After years of abuse at the hands of Congo's military, the local population is already mistrustful of these troops, Moller notes. Most recently, the local population has protested both the military and U.N. peacekeepers for failing to protect them from a spate of massacres over the past several months by one of the largest rebel groups in the area, the Allied Democratic Forces.

So if health workers are seen to be aligned with security forces, "this just adds to the mistrust that already exists around Ebola," Moller says. "This mistrust then leads to increased security presence [by armed forces], which leads to more mistrust, in a downward spiral."

Citing this very concern, last month Doctors Without Borders halted its operations in one of the hot spots where Ebola responders were attacked — a rural region called Biakato.

Find out who was behind the latest attacks

There is at least one solution to the violence for which there seems to be widespread support. As Dr. Jean-Paul Mundama, who monitors diseases with epidemic potential for Congo's Ministry of Health, put it: "Every time we are close to controlling the epidemic there has been some attack that destabilizes the response teams. So we need to find out what is provoking these attacks."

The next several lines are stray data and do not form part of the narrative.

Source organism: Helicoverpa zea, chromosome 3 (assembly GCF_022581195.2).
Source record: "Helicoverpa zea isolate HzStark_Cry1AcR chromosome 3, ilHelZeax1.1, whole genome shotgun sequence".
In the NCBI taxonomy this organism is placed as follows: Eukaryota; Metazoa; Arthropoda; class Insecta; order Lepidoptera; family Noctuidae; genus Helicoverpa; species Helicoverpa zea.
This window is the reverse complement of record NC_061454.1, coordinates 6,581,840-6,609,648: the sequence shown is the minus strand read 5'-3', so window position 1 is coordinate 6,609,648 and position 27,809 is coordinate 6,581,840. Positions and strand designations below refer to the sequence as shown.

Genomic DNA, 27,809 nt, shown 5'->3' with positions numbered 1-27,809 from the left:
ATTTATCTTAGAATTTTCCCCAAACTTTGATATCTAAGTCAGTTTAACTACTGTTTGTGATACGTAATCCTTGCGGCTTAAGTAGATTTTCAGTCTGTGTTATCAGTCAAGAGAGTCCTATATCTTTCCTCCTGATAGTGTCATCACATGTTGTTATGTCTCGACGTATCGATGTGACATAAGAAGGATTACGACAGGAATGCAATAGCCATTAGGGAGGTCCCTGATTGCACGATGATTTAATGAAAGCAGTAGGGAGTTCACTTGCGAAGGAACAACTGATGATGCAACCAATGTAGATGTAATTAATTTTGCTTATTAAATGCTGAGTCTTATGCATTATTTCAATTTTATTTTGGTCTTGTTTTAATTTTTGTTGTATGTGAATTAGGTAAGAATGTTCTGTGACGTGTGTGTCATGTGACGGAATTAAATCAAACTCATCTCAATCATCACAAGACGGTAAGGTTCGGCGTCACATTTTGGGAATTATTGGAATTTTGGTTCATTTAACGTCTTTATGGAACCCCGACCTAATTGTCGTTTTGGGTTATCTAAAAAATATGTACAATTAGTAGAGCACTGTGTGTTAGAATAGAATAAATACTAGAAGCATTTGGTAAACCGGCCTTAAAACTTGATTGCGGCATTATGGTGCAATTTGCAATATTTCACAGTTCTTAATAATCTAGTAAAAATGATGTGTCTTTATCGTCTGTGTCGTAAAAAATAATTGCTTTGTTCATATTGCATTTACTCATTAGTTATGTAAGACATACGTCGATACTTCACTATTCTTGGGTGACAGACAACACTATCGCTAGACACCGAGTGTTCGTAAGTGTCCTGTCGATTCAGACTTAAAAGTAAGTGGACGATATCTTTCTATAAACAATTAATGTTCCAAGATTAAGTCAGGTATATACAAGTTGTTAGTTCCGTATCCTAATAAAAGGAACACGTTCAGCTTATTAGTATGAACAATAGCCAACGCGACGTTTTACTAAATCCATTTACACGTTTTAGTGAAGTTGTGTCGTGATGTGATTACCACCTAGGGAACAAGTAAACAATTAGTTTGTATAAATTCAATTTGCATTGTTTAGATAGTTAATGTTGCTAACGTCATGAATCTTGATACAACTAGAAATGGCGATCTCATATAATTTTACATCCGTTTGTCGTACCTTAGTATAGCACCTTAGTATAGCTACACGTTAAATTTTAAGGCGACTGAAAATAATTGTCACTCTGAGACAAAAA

Moller, of Doctors Without Borders, agrees, and adds that if the sponsors of the latest attack can be identified, then there's a chance to "speak to those behind the violence to gain their understanding and acceptance of the Ebola response."

Gressly, the U.N. Ebola emergency coordinator, is more focused on the possibility that bringing those responsible to justice could deter future attacks — either by setting an example or simply putting the attackers out of commission.

Gressly says that approach seems to have contributed to a slowdown in violence last spring, after a similar flare-up of direct attacks on Ebola responders. Congo's government has charged several Congolese doctors in the most serious of those spring incidents: the assassination-style killing in April 2019 in the city of Butembo of a WHO epidemiologist, Dr. Richard Mouzoko.

There's a lot of money to be made from the Ebola response, given all the logistical spending it requires and the jobs it generates for locals, explains Gressly. So the government's theory, he says, is that these doctors' interests were "financial — being able to have a greater share of the business that was going on in relation to the response."